As we enter Week 6 of the fight, the Defense Portfolio continues its long, hard slog versus Mr. Market. Here at the month-and-a-half mark, we're underperforming the market by 12.2 percentage points, and I have to admit, folks -- morale is at an all-time low.

While I suspect a counterattack is imminent (and the S&P's recent implosion should close the gap considerably) we won't see those results till next week's issue of this column.

Meanwhile, the news circa last Thursday is grim:

Company

Starting Price*

Recent Price

Total Return

General Dynamics (NYSE:GD)

$51.54

$57.08

10.7%

Raytheon (NYSE:RTN)

$42.27

$47.59

12.3%

Lockheed Martin (NYSE:LMT)

$78.28

$75.40

(3.7%)

AeroVironment

$29.96

$29.65

(1%)

iRobot

$11.49

$11.14

(3%)

Force Protection (NYSE:FRPT)

$4.57

$4.68

2.4%

AVERAGE RETURN

 

 

3%

S&P Spyder

$88.17

$101.57

15.2%

DIFFERENCE

 

 

(12.2%)

Source: Yahoo! Finance. *Tracking began on July 10, 2009. Portfolio is equal-weighted, with "recent price" being set at market close on the Thursday preceding publication, and adjusted for stock splits and dividends.

It's almost enough to make a Fool wave the white flag of surrender. But then I remind myself: These stocks never surrender. Let's take a look at how some of my portfolio fared in the previous week, and also pivot back to look at news in the larger defense field.

Onward, robotic soldiers
Take tiny iRobot (please -- it's lost me 3% since I picked it!)

Just kidding. The stock may be down, but iRobot is still in this fight. Last week, it announced two separate orders from the military. First, the Navy ordered $13.5 million worth of PackBot IED disarming robots, in an indefinite delivery, indefinite quantity contract. No sooner had that news come out than in marched the Army, placing an order for $5 million more PackBots Wednesday.

Nearly $20 million in new orders, for a company that sells barely $300 million in product annually? Not bad for a week's work.

Look north, young aerospace investor ...
But iRobot wasn't the only defense contractor to book big orders last week. Beleaguered Boeing (NYSE:BA), reeling from its latest 787 Nightmare Liner setback, got a big boost from up north, when the Canadian military ordered 15 of its heavy-lift Chinook helicopters for a total price of $1.15 billion. Added bonus for the U.S. industrial sector? They will be equipped with Honeywell (NYSE:HON) engines.

And then Midwest
And speaking of large amounts of cash, the savvy folks over at Oshkosh (NYSE:OSK) grabbed opportunity by the horns last week. After enjoying a post-M-ATV boost that sent the shares soaring north of $32 in the space of a month (a clean double and more), Oshkosh decided to cash in on its hard work -- and cash out some shares. Floating 14.9 million new common shares at an offer price of $25 a pop, Oshkosh raised $358 million net of its bankers' fees.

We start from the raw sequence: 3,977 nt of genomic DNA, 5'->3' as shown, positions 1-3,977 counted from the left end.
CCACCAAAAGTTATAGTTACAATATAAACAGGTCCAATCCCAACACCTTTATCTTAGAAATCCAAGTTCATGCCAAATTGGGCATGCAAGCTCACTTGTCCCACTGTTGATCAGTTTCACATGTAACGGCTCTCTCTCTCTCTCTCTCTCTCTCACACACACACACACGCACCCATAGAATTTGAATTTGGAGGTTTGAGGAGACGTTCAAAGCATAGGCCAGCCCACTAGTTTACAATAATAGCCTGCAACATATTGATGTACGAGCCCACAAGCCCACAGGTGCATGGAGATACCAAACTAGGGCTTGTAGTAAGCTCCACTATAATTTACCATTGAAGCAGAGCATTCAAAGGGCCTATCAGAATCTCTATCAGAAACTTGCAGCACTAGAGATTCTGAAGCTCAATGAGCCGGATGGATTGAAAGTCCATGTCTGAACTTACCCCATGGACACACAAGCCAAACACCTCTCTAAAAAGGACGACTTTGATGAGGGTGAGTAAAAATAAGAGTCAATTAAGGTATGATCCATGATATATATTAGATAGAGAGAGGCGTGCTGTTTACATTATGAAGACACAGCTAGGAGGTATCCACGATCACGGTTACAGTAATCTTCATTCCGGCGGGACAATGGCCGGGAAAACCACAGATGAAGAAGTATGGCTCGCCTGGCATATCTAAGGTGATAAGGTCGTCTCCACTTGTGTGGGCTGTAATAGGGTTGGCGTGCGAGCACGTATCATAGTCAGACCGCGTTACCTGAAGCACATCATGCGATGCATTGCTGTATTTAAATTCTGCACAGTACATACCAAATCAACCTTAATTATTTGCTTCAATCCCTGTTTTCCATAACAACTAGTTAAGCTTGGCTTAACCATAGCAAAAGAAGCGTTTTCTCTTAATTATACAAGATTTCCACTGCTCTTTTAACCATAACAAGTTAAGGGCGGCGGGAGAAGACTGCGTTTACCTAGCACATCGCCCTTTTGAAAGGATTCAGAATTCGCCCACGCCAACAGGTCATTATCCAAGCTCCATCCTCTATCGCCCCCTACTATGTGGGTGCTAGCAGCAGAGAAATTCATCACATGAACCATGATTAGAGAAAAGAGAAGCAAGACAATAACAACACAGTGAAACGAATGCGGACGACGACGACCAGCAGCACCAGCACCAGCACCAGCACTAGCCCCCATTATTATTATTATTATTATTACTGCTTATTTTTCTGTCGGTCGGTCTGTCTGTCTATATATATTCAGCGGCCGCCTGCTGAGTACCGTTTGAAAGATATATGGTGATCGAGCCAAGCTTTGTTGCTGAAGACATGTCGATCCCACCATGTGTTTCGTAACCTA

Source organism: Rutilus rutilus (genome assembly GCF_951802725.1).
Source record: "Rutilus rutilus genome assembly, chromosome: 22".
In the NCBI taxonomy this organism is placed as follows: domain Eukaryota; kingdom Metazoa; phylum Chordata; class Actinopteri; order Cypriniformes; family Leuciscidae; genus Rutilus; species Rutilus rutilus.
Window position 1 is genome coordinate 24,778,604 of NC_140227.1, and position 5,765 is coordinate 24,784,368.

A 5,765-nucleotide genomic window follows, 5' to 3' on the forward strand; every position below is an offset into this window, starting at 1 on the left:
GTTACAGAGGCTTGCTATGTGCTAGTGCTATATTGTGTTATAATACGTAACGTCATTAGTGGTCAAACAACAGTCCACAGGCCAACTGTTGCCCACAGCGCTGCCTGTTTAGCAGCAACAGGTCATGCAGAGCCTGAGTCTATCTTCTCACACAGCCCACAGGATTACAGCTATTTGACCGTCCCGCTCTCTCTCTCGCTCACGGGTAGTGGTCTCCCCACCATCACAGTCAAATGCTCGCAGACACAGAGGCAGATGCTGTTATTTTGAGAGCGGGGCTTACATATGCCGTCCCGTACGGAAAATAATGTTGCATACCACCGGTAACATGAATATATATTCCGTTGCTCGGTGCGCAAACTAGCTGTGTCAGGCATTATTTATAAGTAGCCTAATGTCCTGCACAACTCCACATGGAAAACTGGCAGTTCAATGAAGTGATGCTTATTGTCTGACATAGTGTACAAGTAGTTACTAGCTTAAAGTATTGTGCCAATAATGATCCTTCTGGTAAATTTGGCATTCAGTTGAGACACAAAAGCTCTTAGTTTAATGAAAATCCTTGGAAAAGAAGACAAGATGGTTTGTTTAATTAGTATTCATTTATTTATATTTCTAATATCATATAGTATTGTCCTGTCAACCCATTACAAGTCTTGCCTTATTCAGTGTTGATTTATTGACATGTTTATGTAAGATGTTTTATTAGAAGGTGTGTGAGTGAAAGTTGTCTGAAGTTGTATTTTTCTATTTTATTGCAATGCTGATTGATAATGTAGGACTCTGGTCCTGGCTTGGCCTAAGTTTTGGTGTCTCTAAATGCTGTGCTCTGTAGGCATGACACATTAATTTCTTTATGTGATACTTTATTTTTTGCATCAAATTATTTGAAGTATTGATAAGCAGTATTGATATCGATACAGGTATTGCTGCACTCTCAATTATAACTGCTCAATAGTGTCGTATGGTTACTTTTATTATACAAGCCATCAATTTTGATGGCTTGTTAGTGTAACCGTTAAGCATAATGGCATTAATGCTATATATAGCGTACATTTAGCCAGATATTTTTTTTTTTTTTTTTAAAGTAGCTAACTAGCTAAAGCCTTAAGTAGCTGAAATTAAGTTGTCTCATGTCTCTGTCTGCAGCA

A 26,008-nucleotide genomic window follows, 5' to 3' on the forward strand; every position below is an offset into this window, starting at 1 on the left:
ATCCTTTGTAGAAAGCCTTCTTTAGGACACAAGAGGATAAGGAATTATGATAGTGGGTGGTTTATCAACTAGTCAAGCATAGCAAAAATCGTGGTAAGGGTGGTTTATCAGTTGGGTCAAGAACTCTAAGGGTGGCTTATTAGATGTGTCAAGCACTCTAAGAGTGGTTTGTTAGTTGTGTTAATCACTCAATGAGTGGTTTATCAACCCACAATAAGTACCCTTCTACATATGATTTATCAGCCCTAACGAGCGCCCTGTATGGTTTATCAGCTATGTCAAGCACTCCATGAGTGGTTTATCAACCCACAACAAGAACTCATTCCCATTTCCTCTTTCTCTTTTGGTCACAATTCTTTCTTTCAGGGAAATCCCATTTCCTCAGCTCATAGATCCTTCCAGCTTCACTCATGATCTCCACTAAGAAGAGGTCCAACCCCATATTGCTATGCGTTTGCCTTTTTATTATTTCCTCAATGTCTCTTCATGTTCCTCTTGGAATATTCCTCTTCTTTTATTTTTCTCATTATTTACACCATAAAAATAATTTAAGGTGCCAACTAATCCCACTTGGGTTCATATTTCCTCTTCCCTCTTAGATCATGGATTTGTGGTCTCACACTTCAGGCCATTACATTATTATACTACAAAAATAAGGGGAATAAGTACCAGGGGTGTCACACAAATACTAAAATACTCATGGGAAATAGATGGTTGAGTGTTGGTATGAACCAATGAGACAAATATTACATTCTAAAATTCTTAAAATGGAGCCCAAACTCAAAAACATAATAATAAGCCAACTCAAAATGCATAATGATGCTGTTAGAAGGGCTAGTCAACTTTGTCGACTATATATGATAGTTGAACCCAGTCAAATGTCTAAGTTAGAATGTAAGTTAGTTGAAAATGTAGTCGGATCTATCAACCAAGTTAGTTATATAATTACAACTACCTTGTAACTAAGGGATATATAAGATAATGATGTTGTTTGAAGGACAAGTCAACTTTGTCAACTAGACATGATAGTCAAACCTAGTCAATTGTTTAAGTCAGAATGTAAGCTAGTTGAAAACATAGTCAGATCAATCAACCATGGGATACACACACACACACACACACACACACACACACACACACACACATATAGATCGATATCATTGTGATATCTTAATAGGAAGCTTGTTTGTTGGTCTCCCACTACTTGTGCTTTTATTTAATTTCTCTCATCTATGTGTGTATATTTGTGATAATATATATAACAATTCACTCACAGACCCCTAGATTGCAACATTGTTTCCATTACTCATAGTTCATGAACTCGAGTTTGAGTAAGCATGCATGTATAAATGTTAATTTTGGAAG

From the perspective of existing shareholders, this works out to about 20% dilution of their ownership stake -- so it's not unabashedly good news. But on the plus side, $358 million can go a long way toward paying off down Oshkosh's crushing debt load. Here's hoping.

Back to the portfolio
But the biggest news of the week concerned Defense Portfolio stalwart Lockheed Martin. No, I'm not talking about Tuesday's big $140 million deal to sell C-130J transports to Iraq. That was actual news. The bigger story on Lockheed was Thursday's rumor that the F-35 Lightning may not be long for this world.

According to the "Center for Strategic and Budgetary Assessments" (CSBA), a Washington, D.C. think tank with reported close ties to the Obama Administration, Lockheed's newest fighter jet is too expensive, and the Pentagon wants to buy too dang many of the things. CSBA thinks the better idea is to cut orders for F-35s from the budget, buy a handful of long-range bombers to take their place, and fill in any gaps in defense policy with a few flying model airplanes.

I'm simplifying and hyperbolizing, of course, and you can probably guess where I stand in this debate. If you can't, click here to read the whole story. We've got quite a lively discussion going on over whether the CSBA and Congress have any clue whatsoever what they're doing.

Foolish final thoughts
As for what we are doing, dining on the S&P's dust here as we enter Round 7 of the race, well, we're biding our time. Paraphrasing the great Ben Graham, "In the short run, the market is a voting machine. But in the long run, it is a weighing machine."

Sooner or later, investors will wake up to the value inherent in these defense companies. We may be playing the part of Mr. Market's punching bag today, but in the end, these dominant stocks will do just that -- dominate.

Don't surrender too soon.

Fool contributor Rich Smith likes some of these stocks so much that "he bought the company." Namely: Boeing, AeroVironment, and Force Protection.

AeroVironment and iRobot are Motley Fool Rule Breakers recommendations. General Dynamics is a Motley Fool Inside Value picks. The Motley Fool has a disclosure policy.